After performing the first “H-alpha light” with the “new” 150mm F/8 Refractor, I’ve decided that collimating the instrument must be the next logical step.
And that I did, together with my brother in law, after the Sun went down. The best way to properly collimate an astronomical instrument is by viewing a star at very high magnification. For that I was “forced” to use a magnification of 350x, by using two Barlow lenses and a 26mm eyepiece. After verifying the collimation we’ve decided to observe the Moon for a few tens of minutes. Despite the purple halo inherent to achromatic refractors, the view of craters at 100 to 200x was fantastic, and that with the Moon rather low above the horizon. Of course, I had to get some images, but also to test a few combinations for further imaging sessions.
I’ve started by acquiring a full-disc shot using the 0.5x Reducer and ASI 174MM camera, and a Green filter (which apparently works best with this refractor).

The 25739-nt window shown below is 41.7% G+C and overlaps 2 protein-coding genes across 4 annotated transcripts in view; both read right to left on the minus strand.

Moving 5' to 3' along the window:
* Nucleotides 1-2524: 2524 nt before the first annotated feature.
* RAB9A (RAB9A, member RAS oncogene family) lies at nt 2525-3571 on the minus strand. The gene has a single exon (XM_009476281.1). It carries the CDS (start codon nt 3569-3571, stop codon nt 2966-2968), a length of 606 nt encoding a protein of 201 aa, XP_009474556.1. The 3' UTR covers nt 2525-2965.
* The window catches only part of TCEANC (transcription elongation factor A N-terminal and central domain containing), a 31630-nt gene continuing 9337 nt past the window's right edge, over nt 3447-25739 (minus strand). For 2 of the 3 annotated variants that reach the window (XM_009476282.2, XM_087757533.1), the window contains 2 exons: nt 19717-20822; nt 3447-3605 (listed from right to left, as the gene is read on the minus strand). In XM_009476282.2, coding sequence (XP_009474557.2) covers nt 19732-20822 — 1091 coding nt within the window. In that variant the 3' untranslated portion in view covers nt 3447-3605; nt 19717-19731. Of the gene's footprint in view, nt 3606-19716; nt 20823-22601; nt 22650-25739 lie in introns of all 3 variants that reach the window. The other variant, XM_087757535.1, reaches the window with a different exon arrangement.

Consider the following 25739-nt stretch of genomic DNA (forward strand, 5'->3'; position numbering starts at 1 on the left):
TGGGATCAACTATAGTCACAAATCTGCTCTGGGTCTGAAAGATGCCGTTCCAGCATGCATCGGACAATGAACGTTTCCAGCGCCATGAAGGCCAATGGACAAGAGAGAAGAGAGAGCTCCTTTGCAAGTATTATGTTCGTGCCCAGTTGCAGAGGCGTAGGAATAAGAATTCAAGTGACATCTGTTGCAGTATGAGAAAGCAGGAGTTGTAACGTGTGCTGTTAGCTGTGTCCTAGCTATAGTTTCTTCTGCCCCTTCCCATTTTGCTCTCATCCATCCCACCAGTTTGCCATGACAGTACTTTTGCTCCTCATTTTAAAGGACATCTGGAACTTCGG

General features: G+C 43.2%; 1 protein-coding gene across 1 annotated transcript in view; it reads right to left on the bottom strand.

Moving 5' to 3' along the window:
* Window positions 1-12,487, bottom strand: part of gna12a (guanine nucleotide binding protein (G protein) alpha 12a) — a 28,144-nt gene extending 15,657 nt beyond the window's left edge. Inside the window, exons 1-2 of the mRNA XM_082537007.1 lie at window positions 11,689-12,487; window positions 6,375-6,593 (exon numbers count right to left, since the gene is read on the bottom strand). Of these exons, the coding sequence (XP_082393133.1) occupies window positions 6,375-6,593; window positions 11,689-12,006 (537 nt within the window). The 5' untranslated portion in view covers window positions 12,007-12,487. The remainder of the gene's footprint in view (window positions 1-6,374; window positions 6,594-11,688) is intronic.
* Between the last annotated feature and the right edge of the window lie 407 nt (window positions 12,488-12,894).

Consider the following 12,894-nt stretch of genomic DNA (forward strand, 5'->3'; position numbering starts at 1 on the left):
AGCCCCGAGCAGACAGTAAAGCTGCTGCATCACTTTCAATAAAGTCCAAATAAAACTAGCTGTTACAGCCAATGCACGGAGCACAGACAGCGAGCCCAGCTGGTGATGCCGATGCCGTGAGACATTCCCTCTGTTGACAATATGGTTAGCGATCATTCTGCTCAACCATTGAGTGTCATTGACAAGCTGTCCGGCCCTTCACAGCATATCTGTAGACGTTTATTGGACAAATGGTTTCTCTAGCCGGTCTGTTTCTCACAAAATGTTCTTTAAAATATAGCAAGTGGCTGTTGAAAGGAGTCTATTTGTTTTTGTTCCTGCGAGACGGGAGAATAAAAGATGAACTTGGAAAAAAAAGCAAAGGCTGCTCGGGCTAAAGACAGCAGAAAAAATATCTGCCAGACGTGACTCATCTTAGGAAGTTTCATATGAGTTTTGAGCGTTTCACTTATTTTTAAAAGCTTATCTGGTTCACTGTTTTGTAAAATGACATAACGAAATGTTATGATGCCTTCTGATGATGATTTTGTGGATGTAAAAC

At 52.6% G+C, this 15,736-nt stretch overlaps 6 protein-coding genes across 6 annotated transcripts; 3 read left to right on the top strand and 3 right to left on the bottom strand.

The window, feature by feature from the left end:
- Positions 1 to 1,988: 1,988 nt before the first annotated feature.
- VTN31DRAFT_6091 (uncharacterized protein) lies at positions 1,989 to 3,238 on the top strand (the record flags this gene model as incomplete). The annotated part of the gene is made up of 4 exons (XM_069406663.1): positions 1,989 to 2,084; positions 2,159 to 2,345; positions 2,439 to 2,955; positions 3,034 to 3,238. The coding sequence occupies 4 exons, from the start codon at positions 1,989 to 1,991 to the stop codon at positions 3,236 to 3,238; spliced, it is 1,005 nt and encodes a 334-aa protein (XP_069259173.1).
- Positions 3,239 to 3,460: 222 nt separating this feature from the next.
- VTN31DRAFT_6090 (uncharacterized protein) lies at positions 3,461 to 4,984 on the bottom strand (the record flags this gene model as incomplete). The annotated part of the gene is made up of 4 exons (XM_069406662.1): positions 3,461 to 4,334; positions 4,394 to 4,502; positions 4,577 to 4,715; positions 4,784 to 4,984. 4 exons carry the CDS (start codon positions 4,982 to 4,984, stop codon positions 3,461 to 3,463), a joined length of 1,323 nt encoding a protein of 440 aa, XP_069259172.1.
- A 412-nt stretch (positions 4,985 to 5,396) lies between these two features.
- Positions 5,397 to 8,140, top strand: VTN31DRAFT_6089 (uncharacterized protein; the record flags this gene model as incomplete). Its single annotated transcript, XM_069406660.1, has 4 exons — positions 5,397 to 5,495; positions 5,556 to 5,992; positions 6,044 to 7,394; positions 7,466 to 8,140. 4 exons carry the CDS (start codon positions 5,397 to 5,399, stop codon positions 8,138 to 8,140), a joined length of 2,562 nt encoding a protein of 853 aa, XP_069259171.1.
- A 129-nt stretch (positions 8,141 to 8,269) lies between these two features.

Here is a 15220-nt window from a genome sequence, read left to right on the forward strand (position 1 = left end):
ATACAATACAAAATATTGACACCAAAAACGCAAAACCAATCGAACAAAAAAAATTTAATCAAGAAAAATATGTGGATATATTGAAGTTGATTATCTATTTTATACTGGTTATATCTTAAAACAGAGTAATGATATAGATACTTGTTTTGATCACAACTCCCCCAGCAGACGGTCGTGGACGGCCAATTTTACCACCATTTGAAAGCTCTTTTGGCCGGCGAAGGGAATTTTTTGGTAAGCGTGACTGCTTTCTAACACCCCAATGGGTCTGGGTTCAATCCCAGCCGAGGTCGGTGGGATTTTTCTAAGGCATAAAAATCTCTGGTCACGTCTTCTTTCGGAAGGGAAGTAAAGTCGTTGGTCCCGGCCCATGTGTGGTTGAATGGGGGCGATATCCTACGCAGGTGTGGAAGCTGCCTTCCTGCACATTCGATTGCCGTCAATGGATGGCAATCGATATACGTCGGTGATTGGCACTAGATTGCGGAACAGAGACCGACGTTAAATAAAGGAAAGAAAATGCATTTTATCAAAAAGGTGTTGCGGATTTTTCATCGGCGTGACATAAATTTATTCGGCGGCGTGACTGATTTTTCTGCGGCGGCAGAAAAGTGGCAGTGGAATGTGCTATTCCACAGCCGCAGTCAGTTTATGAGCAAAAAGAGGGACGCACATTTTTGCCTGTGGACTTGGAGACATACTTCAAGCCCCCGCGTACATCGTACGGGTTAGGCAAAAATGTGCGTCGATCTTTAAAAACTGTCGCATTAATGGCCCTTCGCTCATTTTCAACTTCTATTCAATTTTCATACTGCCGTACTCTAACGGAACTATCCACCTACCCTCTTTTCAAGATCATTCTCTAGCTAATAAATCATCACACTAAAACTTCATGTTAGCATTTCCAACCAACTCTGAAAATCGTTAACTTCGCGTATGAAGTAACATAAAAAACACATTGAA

The end result is a 500-frame (out of 3000) stack processed at normal resolution (no re-sampling).
And a few more shots, this time with a 3x barlow lens. The seeing was poor due mostly to the low altitude of the Moon above the horizon, but a few good moments allowed for some rather fine details to be captured.
First, Plato and SInus Iridum in poor seeing (3-4/10):
And part of the terminator (a three image mosaic), with Vallis Schroteri and Rima Marius well visible:
At the end of the session, Copernicus in “acceptable” seeing (5/10):
And a short “strange” processing, to better reveal the subtle ray system: